What Ms. Robinson calls parascience and I call scientism applies the assumptions and methods of science to the study of subjects, such as the nature of human nature, that may not be amenable to this approach. It also should be remembered that what we mean by the scientific approach alters with time. Ms. Robinson observes that practitioners of scientism always import the science of just one moment. And in the cases just mentioned, that moment would seem to lie fairly far back in the past.

Ms. Robinson points out both the illusion of objectivity and its denigration. What mainly gets lost is the value, necessity and even the very existence of the self in its “pensive solitude.” In losing a sense of the value of that condition, we also lose access to it. The self’s communion with itself has become “difficult to achieve.” The self is not unitary but a set of wonderfully interacting and cooperating parts: including both the conscious and the unconscious mind as well as what Walt Whitman called “the other I am,” one’s own body. And there is yet another part of the self that watches, appraises and interprets what comes forth from these “companions.”

John Ames, the protagonist in Ms. Robinson’s most famous novel, “Gilead,” realizes that we “do indeed stand apart from ourselves.” But these other parts of the self are appreciated associates. Mr. Ames declares for “the utter brilliance of the physical body.” The body - including the brain - is far from being the passively inert machine posited by many scientists, though decidedly not by the greatly humane neuroscientist Oliver Sacks. At 76, Mr. Ames says that ” this old body has been a pretty good companion” and “my mind, for all its deficiencies, has certainly kept me interested.”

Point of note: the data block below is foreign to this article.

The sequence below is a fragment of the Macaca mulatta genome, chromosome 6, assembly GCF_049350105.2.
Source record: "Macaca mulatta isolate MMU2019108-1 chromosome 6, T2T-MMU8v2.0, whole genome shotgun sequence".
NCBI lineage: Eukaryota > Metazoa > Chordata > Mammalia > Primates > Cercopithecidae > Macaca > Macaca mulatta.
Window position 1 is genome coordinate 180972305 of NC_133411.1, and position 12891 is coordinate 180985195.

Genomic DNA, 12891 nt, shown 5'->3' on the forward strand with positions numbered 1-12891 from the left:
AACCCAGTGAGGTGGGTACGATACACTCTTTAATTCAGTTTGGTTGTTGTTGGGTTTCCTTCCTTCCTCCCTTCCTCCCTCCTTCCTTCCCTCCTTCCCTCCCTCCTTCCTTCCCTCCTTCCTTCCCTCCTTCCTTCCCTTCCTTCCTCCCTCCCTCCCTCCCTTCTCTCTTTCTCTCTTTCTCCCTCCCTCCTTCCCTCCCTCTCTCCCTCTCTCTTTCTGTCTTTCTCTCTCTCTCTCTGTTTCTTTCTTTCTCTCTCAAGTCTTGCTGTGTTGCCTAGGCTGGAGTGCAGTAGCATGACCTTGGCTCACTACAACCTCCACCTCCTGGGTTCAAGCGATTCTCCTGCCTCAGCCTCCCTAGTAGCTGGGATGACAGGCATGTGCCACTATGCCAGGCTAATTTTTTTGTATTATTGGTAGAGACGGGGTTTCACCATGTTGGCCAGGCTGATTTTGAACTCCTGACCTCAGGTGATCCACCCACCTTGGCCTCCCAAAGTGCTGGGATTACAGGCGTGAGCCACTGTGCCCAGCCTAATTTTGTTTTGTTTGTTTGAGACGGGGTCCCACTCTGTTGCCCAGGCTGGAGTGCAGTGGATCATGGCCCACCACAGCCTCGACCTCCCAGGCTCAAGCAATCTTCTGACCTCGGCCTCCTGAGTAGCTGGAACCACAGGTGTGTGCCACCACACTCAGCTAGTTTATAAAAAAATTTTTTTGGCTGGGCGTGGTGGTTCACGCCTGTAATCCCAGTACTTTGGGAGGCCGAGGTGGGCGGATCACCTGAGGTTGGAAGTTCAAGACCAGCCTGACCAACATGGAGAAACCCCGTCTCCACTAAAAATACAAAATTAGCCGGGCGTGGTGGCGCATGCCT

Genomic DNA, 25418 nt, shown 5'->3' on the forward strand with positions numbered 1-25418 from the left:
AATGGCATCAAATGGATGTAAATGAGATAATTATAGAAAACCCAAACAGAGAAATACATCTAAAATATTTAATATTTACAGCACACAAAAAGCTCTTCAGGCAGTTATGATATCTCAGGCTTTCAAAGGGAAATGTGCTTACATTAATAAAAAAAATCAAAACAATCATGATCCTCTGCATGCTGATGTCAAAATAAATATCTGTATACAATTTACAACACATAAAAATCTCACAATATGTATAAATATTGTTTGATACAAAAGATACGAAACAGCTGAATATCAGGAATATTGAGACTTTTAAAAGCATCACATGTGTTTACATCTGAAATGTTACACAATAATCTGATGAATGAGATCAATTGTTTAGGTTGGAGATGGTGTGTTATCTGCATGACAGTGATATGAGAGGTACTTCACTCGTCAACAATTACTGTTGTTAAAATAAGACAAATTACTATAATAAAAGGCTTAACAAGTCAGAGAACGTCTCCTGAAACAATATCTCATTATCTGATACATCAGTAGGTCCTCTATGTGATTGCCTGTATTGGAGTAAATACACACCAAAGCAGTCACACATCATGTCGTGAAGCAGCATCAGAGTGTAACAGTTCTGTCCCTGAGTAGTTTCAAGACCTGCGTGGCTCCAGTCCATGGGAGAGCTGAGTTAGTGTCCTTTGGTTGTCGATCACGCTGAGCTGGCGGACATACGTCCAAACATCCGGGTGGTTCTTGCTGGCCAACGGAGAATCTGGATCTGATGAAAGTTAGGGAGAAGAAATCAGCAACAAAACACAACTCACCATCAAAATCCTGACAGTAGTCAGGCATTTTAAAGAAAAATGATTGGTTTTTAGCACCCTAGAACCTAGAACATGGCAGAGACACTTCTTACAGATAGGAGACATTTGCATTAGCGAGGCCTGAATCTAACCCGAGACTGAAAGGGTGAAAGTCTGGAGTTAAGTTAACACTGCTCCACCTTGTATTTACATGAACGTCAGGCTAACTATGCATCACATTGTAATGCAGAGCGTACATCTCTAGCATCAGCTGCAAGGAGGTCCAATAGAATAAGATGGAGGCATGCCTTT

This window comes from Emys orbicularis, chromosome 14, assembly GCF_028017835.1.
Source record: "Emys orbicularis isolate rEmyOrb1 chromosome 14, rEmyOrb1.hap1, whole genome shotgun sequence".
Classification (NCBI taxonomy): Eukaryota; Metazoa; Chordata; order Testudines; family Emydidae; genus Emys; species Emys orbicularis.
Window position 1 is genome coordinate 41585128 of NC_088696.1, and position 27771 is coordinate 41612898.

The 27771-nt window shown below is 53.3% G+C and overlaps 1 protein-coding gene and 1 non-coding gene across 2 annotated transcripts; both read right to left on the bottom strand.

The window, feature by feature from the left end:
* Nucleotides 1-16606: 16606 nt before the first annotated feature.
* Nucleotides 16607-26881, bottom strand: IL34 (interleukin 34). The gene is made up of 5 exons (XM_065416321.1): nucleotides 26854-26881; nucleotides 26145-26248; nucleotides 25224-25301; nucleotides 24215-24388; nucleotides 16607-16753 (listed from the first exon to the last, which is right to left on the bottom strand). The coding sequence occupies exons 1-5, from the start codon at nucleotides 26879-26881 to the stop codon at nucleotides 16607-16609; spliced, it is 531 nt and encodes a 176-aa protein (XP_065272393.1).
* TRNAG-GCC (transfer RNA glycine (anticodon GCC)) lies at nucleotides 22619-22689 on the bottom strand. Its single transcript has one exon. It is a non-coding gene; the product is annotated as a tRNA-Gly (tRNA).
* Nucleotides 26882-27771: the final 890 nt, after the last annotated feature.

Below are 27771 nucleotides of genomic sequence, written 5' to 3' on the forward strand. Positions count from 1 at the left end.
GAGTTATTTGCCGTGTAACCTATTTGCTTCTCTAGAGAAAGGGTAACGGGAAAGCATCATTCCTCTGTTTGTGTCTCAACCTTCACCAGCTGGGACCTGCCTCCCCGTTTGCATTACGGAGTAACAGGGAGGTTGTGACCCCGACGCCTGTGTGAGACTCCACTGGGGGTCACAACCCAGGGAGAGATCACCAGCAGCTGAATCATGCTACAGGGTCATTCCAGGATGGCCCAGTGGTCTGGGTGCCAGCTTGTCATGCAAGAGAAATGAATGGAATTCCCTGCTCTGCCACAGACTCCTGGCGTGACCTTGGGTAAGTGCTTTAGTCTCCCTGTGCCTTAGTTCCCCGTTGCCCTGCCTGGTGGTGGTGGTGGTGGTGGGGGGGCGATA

The self’s parts provide several accesses to kinds of knowledge of reality, such that the self is not, as it has been for Freudians, “an encapsulated self with few ties to a larger reality.”

The self’s very particularity as well as that of its circumstances - these “gifts of particularity,” as Mr. Ames calls them - are main sources of its knowledge. For Ms. Robinson, “anyone’s [even a scientist’s] experience of the world is circumstantial and cultural.”

The self’s complex mode of being makes it impossible to fully understand. If we are indeed authors of ourselves and our works, that authorship is far from perfect. The final validity of our works remains problematic. Communicated perceptions of selfhood have been arrayed “across billions of [widely varying] subjectivities” spread over the millennia. And too few of those “moderns” interested in this matter have bothered to consult the historical record: the voices engaged in “an old and very rich conversation” coming from deep inside, not outside, the stream of things.

The modern scientistic “contempt for the past surely accounts for the failure to consult it.” Mad for clarity and certitude, scientism denies the detectable presence of the knowing self in its inwardness, not because the latter is really missing or absent but because, like many other real things, it is rather hard to see.

Robert Ganz is a professor of English at George Washington University.